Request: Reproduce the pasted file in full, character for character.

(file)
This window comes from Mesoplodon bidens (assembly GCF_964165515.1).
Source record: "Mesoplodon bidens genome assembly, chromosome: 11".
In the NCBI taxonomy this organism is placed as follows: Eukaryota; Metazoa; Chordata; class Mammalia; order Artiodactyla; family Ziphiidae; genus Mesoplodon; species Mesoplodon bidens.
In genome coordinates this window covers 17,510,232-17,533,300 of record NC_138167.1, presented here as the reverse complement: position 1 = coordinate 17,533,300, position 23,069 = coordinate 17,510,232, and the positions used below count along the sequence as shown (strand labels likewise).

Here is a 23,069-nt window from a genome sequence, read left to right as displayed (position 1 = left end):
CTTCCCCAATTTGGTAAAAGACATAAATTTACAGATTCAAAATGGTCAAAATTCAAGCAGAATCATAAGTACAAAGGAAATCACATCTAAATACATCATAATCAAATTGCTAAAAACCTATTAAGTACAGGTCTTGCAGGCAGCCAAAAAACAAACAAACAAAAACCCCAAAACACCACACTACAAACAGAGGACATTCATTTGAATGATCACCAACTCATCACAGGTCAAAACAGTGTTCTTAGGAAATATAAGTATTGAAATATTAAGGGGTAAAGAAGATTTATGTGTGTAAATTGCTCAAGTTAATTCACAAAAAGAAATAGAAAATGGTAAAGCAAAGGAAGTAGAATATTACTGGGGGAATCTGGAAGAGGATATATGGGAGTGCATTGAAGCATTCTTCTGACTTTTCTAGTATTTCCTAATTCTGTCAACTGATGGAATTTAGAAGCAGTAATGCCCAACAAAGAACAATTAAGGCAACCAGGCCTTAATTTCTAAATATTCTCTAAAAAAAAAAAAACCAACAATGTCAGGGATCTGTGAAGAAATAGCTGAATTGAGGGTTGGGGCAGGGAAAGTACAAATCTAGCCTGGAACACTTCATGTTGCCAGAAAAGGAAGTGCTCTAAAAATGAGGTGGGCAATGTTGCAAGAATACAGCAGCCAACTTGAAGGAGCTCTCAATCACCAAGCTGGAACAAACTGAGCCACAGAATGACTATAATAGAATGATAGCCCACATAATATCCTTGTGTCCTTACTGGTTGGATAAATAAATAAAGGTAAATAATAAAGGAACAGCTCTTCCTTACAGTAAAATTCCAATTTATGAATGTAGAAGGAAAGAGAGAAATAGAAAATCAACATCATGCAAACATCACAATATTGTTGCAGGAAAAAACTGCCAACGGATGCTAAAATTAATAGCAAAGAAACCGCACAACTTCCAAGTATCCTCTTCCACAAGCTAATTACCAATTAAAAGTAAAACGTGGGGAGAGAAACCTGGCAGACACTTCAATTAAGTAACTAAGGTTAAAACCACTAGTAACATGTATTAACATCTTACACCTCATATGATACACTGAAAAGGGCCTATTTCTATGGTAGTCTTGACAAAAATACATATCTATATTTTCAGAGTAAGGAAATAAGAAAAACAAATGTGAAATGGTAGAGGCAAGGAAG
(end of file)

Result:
This window comes from Mesoplodon bidens (assembly GCF_964165515.1).
Source record: "Mesoplodon bidens genome assembly, chromosome: 11".
In the NCBI taxonomy this organism is placed as follows: Eukaryota; Metazoa; Chordata; class Mammalia; order Artiodactyla; family Ziphiidae; genus Mesoplodon; species Mesoplodon bidens.
In genome coordinates this window covers 17,510,232-17,533,300 of record NC_138167.1, presented here as the reverse complement: position 1 = coordinate 17,533,300, position 23,069 = coordinate 17,510,232, and the positions used below count along the sequence as shown (strand labels likewise).

Here is a 23,069-nt window from a genome sequence, read left to right as displayed (position 1 = left end):
CTTCCCCAATTTGGTAAAAGACATAAATTTACAGATTCAAAATGGTCAAAATTCAAGCAGAATCATAAGTACAAAGGAAATCACATCTAAATACATCATAATCAAATTGCTAAAAACCTATTAAGTACAGGTCTTGCAGGCAGCCAAAAAACAAACAAACAAAAACCCCAAAACACCACACTACAAACAGAGGACATTCATTTGAATGATCACCAACTCATCACAGGTCAAAACAGTGTTCTTAGGAAATATAAGTATTGAAATATTAAGGGGTAAAGAAGATTTATGTGTGTAAATTGCTCAAGTTAATTCACAAAAAGAAATAGAAAATGGTAAAGCAAAGGAAGTAGAATATTACTGGGGGAATCTGGAAGAGGATATATGGGAGTGCATTGAAGCATTCTTCTGACTTTTCTAGTATTTCCTAATTCTGTCAACTGATGGAATTTAGAAGCAGTAATGCCCAACAAAGAACAATTAAGGCAACCAGGCCTTAATTTCTAAATATTCTCTAAAAAAAAAAAAACCAACAATGTCAGGGATCTGTGAAGAAATAGCTGAATTGAGGGTTGGGGCAGGGAAAGTACAAATCTAGCCTGGAACACTTCATGTTGCCAGAAAAGGAAGTGCTCTAAAAATGAGGTGGGCAATGTTGCAAGAATACAGCAGCCAACTTGAAGGAGCTCTCAATCACCAAGCTGGAACAAACTGAGCCACAGAATGACTATAATAGAATGATAGCCCACATAATATCCTTGTGTCCTTACTGGTTGGATAAATAAATAAAGGTAAATAATAAAGGAACAGCTCTTCCTTACAGTAAAATTCCAATTTATGAATGTAGAAGGAAAGAGAGAAATAGAAAATCAACATCATGCAAACATCACAATATTGTTGCAGGAAAAAACTGCCAACGGATGCTAAAATTAATAGCAAAGAAACCGCACAACTTCCAAGTATCCTCTTCCACAAGCTAATTACCAATTAAAAGTAAAACGTGGGGAGAGAAACCTGGCAGACACTTCAATTAAGTAACTAAGGTTAAAACCACTAGTAACATGTATTAACATCTTACACCTCATATGATACACTGAAAAGGGCCTATTTCTATGGTAGTCTTGACAAAAATACATATCTATATTTTCAGAGTAAGGAAATAAGAAAAACAAATGTGAAATGGTAGAGGCAAGGAAG